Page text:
Some of the same key players here -- water, fatty alcohols, positively charged surfectant (click here for more details on stearamidopropyl dimethylamine). The Intensive Treatment mixes in some shea butter, while bumping up the sweet almond oil and  aloe vera content slightly. Shea butter, a favorite among naturals is an emollient fat from the nut of the East or West African shea nut tree used to moisturize and soften hair.

I only got two uses out of the Intensive Treatment -- the jar is only 4oz. After emptying the container, I found:
  • It smells just like the Cleansing Conditioner -- gently minty.
  • The Intensive Treatment works well as a follow-up to the Cleansing Conditioner, as most complimentary products are designed to do.
  • Hair was noticeably soft after both 30-minute treatments
  • Hair responded better to the Intensive Treatment when combined with heat (plastic cap under dryer)
Overall, WEN Cleansing Conditioner and Intensive Treatment aren't a bad set of products, by any means. They do what they are designed to do, and do it quite well. I honestly enjoyed using WEN; and so did my mom (who is relaxed). What rubs me the wrong way is the price tag -- $30 for a "month supply" of Cleansing Conditioner, Intensive Treatment and two "free" smaller sized products. Clearly, Dean isn't too hip to the natural community. A 16oz bottle of Cleansing Conditioner, and a 4oz jar of Intensive Treatment barely held up for two weeks...what am I supposed to do for the other 16 days? Chaz, quit playin'. Lastly, you may have noticed that I left the Sweet Almond Mint Styling Creme out of this review. That's because I only used it once, and found it to be a "take it or leave it" product. It didn't do anything bad to my hair -- but it didn't do anything good either. It just didn't do....anything. Perhaps for those with finer textures, the Creme will work as a leave-in, or styling prep product. But for me, it was just a tube of nothingness.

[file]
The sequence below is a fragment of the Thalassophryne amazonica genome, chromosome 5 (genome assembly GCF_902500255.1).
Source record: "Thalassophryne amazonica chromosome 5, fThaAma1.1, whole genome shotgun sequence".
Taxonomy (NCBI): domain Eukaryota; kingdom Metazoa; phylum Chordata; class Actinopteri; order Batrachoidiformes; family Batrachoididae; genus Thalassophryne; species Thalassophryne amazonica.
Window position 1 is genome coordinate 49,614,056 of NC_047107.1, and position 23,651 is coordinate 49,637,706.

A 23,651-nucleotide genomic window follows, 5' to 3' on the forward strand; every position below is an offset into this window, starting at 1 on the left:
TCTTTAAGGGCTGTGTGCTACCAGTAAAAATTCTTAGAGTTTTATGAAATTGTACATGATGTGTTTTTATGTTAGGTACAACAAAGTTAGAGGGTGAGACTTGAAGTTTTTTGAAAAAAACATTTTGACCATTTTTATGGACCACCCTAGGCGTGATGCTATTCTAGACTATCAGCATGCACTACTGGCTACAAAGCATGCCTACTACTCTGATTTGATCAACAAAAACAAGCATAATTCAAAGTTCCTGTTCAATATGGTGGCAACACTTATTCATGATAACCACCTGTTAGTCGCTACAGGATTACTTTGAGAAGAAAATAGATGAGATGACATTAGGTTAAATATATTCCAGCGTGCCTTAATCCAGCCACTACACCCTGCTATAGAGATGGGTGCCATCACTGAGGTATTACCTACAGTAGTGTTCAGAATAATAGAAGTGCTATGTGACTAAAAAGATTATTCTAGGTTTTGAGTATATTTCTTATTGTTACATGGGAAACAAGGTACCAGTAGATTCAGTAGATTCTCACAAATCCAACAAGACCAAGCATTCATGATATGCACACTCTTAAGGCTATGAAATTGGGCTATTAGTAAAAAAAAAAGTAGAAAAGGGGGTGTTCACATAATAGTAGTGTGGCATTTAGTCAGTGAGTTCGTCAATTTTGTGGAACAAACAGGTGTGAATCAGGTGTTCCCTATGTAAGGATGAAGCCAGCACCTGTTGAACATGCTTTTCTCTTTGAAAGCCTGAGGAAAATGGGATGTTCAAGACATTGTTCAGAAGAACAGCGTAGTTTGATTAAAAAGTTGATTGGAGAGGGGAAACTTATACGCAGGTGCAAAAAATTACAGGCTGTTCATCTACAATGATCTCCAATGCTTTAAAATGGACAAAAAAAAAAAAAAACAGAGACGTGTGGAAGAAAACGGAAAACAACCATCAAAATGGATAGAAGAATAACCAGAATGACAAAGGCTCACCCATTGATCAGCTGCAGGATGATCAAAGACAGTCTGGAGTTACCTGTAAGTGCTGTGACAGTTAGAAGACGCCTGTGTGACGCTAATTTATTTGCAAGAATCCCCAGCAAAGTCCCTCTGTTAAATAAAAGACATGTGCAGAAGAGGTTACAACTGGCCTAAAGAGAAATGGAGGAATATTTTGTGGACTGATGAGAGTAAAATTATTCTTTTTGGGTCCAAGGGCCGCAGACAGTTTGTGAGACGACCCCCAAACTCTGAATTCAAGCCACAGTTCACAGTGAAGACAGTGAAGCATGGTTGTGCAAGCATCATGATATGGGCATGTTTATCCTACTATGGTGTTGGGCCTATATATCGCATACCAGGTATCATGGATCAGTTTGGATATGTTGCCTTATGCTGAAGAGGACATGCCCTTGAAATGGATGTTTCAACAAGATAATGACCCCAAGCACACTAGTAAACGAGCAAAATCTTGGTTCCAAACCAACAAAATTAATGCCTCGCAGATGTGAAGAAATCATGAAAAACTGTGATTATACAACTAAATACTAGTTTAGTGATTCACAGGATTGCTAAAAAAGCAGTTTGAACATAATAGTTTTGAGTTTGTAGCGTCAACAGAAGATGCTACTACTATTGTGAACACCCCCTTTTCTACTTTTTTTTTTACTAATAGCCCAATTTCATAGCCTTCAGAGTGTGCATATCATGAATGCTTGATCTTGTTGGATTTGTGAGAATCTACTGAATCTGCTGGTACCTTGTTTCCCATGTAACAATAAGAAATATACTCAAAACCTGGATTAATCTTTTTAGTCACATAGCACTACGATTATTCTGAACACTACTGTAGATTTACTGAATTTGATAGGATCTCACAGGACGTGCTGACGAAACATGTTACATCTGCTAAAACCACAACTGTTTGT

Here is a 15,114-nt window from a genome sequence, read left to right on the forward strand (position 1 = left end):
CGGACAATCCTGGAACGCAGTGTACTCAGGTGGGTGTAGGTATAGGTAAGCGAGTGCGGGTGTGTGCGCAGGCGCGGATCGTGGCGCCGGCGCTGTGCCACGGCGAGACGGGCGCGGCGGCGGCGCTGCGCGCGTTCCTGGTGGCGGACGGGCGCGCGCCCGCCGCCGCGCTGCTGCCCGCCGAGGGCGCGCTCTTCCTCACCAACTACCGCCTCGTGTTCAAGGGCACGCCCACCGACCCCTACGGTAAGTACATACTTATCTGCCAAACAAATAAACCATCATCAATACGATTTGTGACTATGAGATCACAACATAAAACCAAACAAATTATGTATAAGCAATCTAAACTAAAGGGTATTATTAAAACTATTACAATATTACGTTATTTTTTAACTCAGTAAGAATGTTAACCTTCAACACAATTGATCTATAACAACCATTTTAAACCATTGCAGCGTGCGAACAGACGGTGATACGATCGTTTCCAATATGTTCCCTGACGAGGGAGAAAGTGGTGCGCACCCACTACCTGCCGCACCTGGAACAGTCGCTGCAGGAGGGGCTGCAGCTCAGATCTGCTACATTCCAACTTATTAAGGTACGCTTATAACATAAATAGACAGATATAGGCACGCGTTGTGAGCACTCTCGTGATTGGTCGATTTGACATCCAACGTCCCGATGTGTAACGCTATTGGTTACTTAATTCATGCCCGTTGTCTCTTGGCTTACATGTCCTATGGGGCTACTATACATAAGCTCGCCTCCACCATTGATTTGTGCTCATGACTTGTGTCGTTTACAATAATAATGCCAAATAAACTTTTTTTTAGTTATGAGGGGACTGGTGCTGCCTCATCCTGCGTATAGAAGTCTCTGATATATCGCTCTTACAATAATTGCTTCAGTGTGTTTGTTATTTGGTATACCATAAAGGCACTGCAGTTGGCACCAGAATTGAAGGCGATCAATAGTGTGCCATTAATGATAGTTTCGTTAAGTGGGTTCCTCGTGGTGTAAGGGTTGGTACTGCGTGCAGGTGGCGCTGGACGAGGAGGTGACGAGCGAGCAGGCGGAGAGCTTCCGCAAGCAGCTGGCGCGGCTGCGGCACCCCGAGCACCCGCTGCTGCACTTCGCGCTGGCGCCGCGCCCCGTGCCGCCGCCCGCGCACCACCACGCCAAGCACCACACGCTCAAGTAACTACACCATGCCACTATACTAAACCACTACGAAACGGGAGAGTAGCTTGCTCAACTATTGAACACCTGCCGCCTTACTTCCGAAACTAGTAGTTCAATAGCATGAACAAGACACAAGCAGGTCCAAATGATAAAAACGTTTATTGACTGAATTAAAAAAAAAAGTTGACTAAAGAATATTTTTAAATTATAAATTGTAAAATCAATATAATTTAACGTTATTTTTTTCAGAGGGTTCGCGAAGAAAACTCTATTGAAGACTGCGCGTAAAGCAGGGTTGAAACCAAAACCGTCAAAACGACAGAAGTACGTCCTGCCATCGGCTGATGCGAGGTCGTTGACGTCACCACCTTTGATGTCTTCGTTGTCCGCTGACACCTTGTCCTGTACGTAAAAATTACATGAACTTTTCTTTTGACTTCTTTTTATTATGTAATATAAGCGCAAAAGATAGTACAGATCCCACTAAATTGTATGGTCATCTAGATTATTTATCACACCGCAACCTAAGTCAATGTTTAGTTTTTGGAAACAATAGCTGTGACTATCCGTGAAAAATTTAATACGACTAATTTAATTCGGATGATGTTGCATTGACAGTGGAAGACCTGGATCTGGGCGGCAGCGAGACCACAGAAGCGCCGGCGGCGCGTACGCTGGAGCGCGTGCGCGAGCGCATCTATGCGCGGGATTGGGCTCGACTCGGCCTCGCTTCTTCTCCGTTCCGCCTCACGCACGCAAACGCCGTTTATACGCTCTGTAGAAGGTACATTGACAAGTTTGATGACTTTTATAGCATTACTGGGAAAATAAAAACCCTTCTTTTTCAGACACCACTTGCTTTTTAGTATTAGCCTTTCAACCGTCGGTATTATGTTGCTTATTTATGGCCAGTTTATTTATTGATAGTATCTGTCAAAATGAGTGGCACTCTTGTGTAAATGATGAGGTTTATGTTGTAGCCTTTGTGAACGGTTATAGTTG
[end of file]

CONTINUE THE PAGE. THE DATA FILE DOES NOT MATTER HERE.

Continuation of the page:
A full-on review would not be complete without a few recommendations -- with a substantially cheaper price tag, of course:
  • If you are interested in the minty/cooling sensation WEN provides, try Suave Professionals Rosemary Mint Conditioner ($4/28oz) or U R Curly Quinoa Protein Conditioner ($8/16oz)
  • If you get excited about extracts, essential oils, and botanical ingredients, take Trader Joe's Nourish Spa Conditioner ($3/16.9oz) for a spin
  • If you want a conditioner that actually has sweet almond oil in the top 5 ingredients, pick up Suave Professionals Almond + Shea Butter Conditioner ($4/28oz)
  • If you are curious about chamomile, grab Nature's Gate Chamomile Replenishing Conditioner  ($8/18oz) -- the top ingredients are nearly identical to WEN!
  • If you are interested in an effective deep conditioner with a shea butter base, just pick up any jar or bottle that says Shea Moisture. Ok but seriously, check out Shea Moisture's Raw Shea Butter Deep Treatment Masque or Yucca & Baobab Anti-Breakage Masque (both $12/12oz)


  1. Of course it's not. There are several hair product lines out there that sell the exact same products for a better price WITH better ingredients.

    Curl Junkie
    Darcy's Botanicals
    As I Am
    Jane Carter

    I could go on and on. Chaz Dean should be sued.

  2. Lol, I agree! What steams me the most is that he is promoting co-washing as though it is some newfangled idea. SMH.

  3. I had to comment as a Wen user. My hair is very kinky. I dont no what kind of hair the person who wrote this comment has. I can say yes Wen is expensive but on my nappy hair it works miracles. The more times u use it the easier your hair will be to manage. u can comb thru your hair easily. It also gives it moisture and its really soft.I dont like the tea tree one it stinks. The sweet almond one I love. Ive been natural for the last 4 years and no product has made my nappy hair feel like this. I two strand twist my hair and the twist are little soft puffs. I see the author list 5 products up top that also have the Wen ingredients the Wen is only one product. If there is a product that does what Wen does please someone let me no.

  4. Just curious. My hair is curly/kinky/frizzy on the top half and wavy on the bottom half. Normally, I co-wash 6x a week, shampoo 1x/week, and pick mousse through my wet hair to curl-activate. I have my dad's nappy hair on top, mom's wavy hair on bottom, a white girl with combination hair. A friend gave me 1/2 a small bottle of Wen and a little bottle of the Wen tea tree oil. I *HATE* the smell of tea tree oil, but it subs for the curl activator. My friend said I probably need the Styling Creme to really give Wen a fair test.

    Rissa, if you're still around 2 years later, I'm off to find and price-compare those products. Can you suggest a comparable product to the styling creme?